Disabled people do not need sympathy or some other "agenda" from an able-bodied person in order to experience intimacy.

4. The disability is more important than sexuality.

Sexuality in general is a huge part of everyone's life. It's an important part of your human nature.

People with disabilities may have to work around their disability in order to get to a point of being sexually active, but it is by no means more important than the intimacy itself.

5. Sex with disabilities is “a hassle” or “not worth it.”

While it might take a little longer, or require more tools or ways to incorporate the disability into your sexual life, that by no means suggests it's not worth it!

In fact, you might find other interesting and fun ways to have sex or be intimate while you're learning what works best.

RELATED: 8 Ways My Disability Will Be Amazing For My Love Life

6. People naturally know how to have sex, and if we can't or don’t, we shouldn’t be having it.

This is just candidly untrue. No one is born knowing how to gratify their sexual partner.

All sexuality is learned through experience and practice. It's no different for someone with a disability than it is for anyone else.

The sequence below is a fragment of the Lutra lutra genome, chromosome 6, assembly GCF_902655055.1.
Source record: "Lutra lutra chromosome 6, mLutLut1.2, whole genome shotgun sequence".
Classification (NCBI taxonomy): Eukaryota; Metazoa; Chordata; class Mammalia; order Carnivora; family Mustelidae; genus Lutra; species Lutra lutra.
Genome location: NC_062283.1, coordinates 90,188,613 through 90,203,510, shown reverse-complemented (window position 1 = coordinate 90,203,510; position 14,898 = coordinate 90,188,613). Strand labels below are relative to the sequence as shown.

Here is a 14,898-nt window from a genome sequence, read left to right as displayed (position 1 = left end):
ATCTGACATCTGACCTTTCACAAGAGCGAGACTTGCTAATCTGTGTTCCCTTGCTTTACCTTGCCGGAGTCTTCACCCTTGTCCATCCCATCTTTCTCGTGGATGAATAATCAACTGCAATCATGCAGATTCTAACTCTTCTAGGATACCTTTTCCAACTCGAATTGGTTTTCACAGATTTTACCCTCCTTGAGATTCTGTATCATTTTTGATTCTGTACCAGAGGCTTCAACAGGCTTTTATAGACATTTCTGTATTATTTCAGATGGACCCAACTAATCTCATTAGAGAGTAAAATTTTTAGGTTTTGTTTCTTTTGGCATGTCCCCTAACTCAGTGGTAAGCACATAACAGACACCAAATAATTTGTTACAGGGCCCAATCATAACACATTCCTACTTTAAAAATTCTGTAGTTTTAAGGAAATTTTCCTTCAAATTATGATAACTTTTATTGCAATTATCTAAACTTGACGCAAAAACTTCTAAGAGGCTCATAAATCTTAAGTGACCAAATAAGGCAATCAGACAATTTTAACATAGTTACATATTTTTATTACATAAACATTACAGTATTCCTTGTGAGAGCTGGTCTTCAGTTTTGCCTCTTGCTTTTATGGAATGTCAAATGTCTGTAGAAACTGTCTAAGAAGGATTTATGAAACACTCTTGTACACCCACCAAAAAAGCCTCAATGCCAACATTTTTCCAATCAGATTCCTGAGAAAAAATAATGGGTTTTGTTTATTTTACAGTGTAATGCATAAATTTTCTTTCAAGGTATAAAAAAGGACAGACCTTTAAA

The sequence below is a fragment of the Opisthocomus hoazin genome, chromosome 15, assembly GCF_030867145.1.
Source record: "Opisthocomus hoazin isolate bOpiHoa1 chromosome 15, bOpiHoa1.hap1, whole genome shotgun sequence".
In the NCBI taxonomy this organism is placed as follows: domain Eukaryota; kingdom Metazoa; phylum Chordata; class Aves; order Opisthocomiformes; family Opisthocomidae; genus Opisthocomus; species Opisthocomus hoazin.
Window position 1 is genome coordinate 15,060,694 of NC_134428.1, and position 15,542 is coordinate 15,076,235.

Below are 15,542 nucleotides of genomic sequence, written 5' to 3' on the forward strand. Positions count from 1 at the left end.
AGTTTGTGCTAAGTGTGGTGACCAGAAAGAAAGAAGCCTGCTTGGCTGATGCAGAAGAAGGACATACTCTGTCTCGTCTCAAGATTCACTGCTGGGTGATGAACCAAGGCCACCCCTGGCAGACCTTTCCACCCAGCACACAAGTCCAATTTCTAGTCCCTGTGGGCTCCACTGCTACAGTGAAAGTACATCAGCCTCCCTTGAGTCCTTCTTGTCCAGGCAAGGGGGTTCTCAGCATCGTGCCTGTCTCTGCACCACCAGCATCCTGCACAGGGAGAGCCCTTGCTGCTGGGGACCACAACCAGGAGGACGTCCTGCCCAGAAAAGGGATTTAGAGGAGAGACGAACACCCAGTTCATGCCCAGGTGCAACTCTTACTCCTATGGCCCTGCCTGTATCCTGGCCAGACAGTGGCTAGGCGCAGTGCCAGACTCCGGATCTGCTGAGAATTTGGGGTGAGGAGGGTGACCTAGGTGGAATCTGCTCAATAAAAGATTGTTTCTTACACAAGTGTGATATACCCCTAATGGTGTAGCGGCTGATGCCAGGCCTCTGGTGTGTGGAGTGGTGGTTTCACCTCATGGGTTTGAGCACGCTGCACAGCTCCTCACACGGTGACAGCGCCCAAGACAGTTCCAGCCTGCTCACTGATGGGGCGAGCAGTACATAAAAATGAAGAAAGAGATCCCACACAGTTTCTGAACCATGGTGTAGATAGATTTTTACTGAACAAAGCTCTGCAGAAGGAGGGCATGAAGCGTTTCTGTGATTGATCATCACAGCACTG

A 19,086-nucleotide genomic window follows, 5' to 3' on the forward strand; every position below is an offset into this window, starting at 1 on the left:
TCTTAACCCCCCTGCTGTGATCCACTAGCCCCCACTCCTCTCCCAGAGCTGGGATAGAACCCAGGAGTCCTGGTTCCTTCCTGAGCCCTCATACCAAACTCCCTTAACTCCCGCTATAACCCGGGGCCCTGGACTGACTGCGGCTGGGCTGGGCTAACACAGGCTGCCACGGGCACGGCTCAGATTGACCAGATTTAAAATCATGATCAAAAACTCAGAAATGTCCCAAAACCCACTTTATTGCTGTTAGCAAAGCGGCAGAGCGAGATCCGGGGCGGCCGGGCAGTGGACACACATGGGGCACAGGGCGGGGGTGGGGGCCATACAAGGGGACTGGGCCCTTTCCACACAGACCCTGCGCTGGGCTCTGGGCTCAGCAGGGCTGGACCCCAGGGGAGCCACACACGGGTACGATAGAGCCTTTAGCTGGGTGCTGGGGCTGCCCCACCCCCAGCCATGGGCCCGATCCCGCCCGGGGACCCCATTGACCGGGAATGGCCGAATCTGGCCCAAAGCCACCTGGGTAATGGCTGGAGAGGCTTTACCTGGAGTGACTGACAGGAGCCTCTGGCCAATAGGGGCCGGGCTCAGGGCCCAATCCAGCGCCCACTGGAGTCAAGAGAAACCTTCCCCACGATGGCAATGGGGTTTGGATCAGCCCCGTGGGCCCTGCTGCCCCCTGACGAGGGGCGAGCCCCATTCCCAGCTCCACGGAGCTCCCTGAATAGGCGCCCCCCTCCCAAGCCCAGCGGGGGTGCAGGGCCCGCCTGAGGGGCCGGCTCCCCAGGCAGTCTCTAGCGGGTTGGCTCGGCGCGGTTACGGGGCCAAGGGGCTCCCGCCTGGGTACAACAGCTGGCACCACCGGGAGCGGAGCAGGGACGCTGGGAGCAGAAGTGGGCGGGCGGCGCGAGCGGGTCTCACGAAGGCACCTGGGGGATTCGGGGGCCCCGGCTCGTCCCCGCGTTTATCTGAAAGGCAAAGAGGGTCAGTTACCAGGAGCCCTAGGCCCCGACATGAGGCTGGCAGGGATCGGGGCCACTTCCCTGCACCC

7. It is better not to risk reproduction.

This belief stems from the idea that disabilities may be passed to children and shouldn't be.

But someone with disabilities has as much right as anyone to decide for themselves if they want to reproduce, and this concept is incredibly demeaning and cruel.

No one has the right to tell you that your life is worth less than others because you have a disability.

8. Sexuality is not part of healthcare for disabled people.

People with disabilities should still have the right to whatever sex life they feel is comfortable for them. Sex is a part of your healthy self, and not having that intimacy can actually damage people mentally, emotionally, and physically.

While many people with disabilities may have long-term partners, some, specifically those with injuries or disabilities that affect their genitals, may need more help.

In situations like these, there are some advocates for people with disabilities who help them attain this. They are frequently referred to as "sex surrogates," and often work with disabled people in an educational and medical sense.

9. We are helpless victims, unable to have good sex.

This is just not true!

Good sex is something you achieve while working with your partner to learn what turns you both on. It's something everyone, regardless of ability, must learn for themselves.

10. People with disabilities aren’t at risk for sexual abuse.

Unfortunately, this isn't the case.